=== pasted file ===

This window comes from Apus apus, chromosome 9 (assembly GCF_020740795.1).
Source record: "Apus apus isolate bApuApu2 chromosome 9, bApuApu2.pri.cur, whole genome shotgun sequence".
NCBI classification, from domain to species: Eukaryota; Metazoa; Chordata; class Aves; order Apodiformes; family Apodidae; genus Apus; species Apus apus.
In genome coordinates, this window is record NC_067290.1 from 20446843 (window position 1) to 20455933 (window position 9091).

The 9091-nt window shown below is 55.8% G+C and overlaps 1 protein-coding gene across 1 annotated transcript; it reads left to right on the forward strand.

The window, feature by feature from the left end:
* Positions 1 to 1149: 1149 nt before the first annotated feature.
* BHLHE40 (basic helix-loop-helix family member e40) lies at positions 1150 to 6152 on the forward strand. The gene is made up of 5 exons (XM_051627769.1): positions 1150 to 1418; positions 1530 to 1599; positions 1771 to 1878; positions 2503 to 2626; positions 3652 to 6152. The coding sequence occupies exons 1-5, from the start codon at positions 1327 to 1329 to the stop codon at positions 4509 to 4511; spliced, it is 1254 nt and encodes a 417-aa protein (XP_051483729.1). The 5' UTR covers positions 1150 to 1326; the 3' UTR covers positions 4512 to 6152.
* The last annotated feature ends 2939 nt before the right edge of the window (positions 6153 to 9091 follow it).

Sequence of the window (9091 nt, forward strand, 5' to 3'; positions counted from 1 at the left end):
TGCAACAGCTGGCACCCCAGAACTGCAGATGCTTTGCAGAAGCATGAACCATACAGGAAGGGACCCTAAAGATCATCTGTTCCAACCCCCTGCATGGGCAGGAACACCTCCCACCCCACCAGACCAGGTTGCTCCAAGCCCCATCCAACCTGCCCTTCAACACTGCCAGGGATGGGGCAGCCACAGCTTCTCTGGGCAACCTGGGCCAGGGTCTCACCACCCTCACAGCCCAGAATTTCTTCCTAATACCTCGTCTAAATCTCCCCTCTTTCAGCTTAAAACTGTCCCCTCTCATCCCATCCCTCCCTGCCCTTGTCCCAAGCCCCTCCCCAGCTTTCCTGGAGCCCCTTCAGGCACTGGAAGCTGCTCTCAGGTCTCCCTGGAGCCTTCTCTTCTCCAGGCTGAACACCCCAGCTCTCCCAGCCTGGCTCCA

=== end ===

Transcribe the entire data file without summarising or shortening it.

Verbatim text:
This window comes from Apus apus, chromosome 9 (assembly GCF_020740795.1).
Source record: "Apus apus isolate bApuApu2 chromosome 9, bApuApu2.pri.cur, whole genome shotgun sequence".
NCBI classification, from domain to species: Eukaryota; Metazoa; Chordata; class Aves; order Apodiformes; family Apodidae; genus Apus; species Apus apus.
In genome coordinates, this window is record NC_067290.1 from 20446843 (window position 1) to 20455933 (window position 9091).

The 9091-nt window shown below is 55.8% G+C and overlaps 1 protein-coding gene across 1 annotated transcript; it reads left to right on the forward strand.

The window, feature by feature from the left end:
* Positions 1 to 1149: 1149 nt before the first annotated feature.
* BHLHE40 (basic helix-loop-helix family member e40) lies at positions 1150 to 6152 on the forward strand. The gene is made up of 5 exons (XM_051627769.1): positions 1150 to 1418; positions 1530 to 1599; positions 1771 to 1878; positions 2503 to 2626; positions 3652 to 6152. The coding sequence occupies exons 1-5, from the start codon at positions 1327 to 1329 to the stop codon at positions 4509 to 4511; spliced, it is 1254 nt and encodes a 417-aa protein (XP_051483729.1). The 5' UTR covers positions 1150 to 1326; the 3' UTR covers positions 4512 to 6152.
* The last annotated feature ends 2939 nt before the right edge of the window (positions 6153 to 9091 follow it).

Sequence of the window (9091 nt, forward strand, 5' to 3'; positions counted from 1 at the left end):
TGCAACAGCTGGCACCCCAGAACTGCAGATGCTTTGCAGAAGCATGAACCATACAGGAAGGGACCCTAAAGATCATCTGTTCCAACCCCCTGCATGGGCAGGAACACCTCCCACCCCACCAGACCAGGTTGCTCCAAGCCCCATCCAACCTGCCCTTCAACACTGCCAGGGATGGGGCAGCCACAGCTTCTCTGGGCAACCTGGGCCAGGGTCTCACCACCCTCACAGCCCAGAATTTCTTCCTAATACCTCGTCTAAATCTCCCCTCTTTCAGCTTAAAACTGTCCCCTCTCATCCCATCCCTCCCTGCCCTTGTCCCAAGCCCCTCCCCAGCTTTCCTGGAGCCCCTTCAGGCACTGGAAGCTGCTCTCAGGTCTCCCTGGAGCCTTCTCTTCTCCAGGCTGAACACCCCAGCTCTCCCAGCCTGGCTCCA